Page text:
The other day, when I stepped out of the metro station in the evening, it was raining hard. So I could not take a rickshaw. Az usually picks me up from the metro station but he was out of town that day. I saw a couple of autos across the road. I opened my umbrella and went up to them. The auto-wallahs were sitting in a single auto and chatting animatedly. I asked them if they would go. One of them spoke to refuse saying that there was a jam ahead, and they all broke out into a laughter. I didn't understand what was so funny. Unfortunately my internet was not working, and so could book a cab. The sight of the laughing and gossiping auto-wallahs infuriated me. I dialed the complaint number, but it went unanswered. I dialed several times, but alas.

Most auto-wallahs act like ass-holes (pardon the language but can't help it) and they have the audacity to go on strikes. They harass us, charge us inflated fares, leave us stranded on the road, refuse to charge by the meter and refuse to give us a ride. Yet they think they are kings of public transport. Why wouldn't we book a cab? It charges only a few rupees extra (except the surcharge cases), but it comes to our doorstep, it is comfortable, it goes by the meter, it doesn't refuse to give us a ride. When I visited Bengaluru (Bangalore), I saw that app-based cabs are the most convenient means of transport there and they are actually preferred over autos. 
But every coin has two sides. Once, an auto-wallah was telling me that the base fare being low, they are not able to earn enough and they have so many responsibilities. So they are bound to charge extra. I have seen commuters abusing auto-wallahs, treating them like crap. A few days back, there was an incident when a couple of men refused to pay the fare after reaching their destination. When the auto-wallah resisted and insisted that they pay, one of them shot at him. Luckily it was not fatal.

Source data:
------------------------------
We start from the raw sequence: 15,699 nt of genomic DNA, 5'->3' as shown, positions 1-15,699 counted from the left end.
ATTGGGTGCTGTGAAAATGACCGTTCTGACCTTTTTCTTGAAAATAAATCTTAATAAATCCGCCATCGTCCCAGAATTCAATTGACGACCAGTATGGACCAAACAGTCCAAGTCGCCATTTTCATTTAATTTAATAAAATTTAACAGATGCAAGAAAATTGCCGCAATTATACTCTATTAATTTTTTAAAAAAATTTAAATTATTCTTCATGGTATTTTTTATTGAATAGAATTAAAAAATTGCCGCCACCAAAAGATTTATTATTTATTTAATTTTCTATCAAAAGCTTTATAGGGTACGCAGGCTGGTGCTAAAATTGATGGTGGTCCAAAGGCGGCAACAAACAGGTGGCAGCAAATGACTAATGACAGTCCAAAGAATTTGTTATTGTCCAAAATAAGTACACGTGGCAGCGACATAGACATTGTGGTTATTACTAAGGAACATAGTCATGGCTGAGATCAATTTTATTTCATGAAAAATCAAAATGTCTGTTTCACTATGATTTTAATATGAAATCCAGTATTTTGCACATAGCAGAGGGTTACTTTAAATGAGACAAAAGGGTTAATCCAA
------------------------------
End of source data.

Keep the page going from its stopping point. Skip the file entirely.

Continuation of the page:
For a commuter, auto is always the easiest to hail an auto on the road. If the auto-wallahs have not been bullies, it is the most convenient mode of transport. I have chatted with several auto-wallahs during my rides. They are mostly the hard-working kind, have dreams for their children, have families and are God-fearing. Several times, I have hailed an auto near an auto-stand and they had put the meter down. And I ask them, "You are not from this stand, na?" They reply, "No. How did you know?" I answer, "You are charging by the meter. These stand ones don't do that". Most of them don't even want to go on a strike. They lose out several days' earnings during the strike and they can't afford that. But such auto-wallahs are bullied by their peers. They are forcibly stopped and abused. But again, when they are not stopped, many of them demand exorbitant fares from commuters, taking advantage of the situation!

Again a couple of weeks back, I left my cellphones in the office cab. When I realised the blunder, I took an auto to go after the cab. The auto-wallah lend me his phone to make the necessary calls. And before I left his auto, he asked me to delete the numbers I had dialled including my own. I was amused and taken by his truthfulness and kindness. I paid him a little extra.

So I am not saying that all auto-wallahs have negative attitude. But yes, most of them are not nice people. If the authorities are more stringent with laws and rules, the auto-wallahs can neither exploit nor be exploited. Also, we the public has to become more aware of our rights and laws. The handful of the honest auto-wallahs are a flicker of hope though. After ten dishonest insolent auto-wallahs, if I encounter an honest and kind eleventh one, my faith is restored. Only if the entire auto community operates honestly, the auto will become the true public's transport.

You can also read my earlier auto-rickshaw post "The Luxury of an Auto Ride"

Read about a woman's account of trying to hail an auto at night here.

Know more about Delhi's auto-strike here.

Here are 5 Ways in which you can Register Complaint against Auto Rickshaw in Delhi.